The Future Looks Bright For Solar Power In India
At present, the country struggles with poor infrastructure, relies on coal for 61 percent of its power consumption.
The Indian government and the country’s solar innovators are optimistic.
Last month India committed to the Paris agreement to reduce emissions and helped found the International Solar Alliance, a group of 120 countries committed to expanding and improving the use of solar power technology.
Earlier this year,government raised solar capacity goal to 100,000 megawatts by 2022. The target is an ambitious 20 times current production.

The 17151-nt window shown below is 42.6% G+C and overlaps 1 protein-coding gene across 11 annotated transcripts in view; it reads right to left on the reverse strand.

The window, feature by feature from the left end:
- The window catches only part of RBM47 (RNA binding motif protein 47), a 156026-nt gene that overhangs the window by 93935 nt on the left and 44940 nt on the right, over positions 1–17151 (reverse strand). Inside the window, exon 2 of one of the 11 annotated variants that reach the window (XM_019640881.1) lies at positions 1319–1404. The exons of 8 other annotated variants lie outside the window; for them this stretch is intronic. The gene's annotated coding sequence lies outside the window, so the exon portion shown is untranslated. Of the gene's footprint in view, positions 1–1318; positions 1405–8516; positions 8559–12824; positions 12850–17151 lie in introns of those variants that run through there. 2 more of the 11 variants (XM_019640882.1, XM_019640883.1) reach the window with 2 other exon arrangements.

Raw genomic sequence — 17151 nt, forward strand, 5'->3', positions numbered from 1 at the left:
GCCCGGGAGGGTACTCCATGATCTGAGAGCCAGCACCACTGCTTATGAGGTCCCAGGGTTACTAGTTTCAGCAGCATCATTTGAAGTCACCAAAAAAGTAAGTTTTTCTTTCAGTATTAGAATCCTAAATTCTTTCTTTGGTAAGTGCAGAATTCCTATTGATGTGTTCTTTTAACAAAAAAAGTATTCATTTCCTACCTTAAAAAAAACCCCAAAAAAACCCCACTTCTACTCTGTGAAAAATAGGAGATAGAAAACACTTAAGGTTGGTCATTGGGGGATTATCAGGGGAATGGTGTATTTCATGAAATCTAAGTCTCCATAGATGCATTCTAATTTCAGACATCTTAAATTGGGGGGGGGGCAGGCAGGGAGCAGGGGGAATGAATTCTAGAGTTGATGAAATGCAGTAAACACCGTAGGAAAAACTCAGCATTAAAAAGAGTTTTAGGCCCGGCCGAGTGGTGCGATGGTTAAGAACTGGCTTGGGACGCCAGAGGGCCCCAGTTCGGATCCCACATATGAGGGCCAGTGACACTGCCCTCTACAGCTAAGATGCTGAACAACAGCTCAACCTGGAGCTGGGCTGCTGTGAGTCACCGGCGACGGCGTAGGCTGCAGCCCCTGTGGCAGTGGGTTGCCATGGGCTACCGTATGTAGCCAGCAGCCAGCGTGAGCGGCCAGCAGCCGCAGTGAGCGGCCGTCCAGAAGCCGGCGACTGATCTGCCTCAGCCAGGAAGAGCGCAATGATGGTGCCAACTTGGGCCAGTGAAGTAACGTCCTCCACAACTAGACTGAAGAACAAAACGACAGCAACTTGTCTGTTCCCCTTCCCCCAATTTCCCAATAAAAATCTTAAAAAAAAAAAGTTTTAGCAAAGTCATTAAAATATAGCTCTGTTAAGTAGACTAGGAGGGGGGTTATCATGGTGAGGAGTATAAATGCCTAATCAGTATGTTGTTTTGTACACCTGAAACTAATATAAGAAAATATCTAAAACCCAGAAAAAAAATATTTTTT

If India can meet it, it will become one of the biggest solar powerhouses in the world.
Competitive bidding on India’s solar projects have allowed companies like the U.S.-based SunEdison to offer the lowest-ever price per unit for solar energy in India, at 7 cents per kilowatt-hour.
And a rising number of start-ups, encouraged by the government’s support, are stepping in to India’s solar market.
Despite the support from the public and private sectors, solar power still has a few hurdles to cross before it really takes off in India.
This article originally appeared on GlobalPost. Its content was created separately to USA TODAY.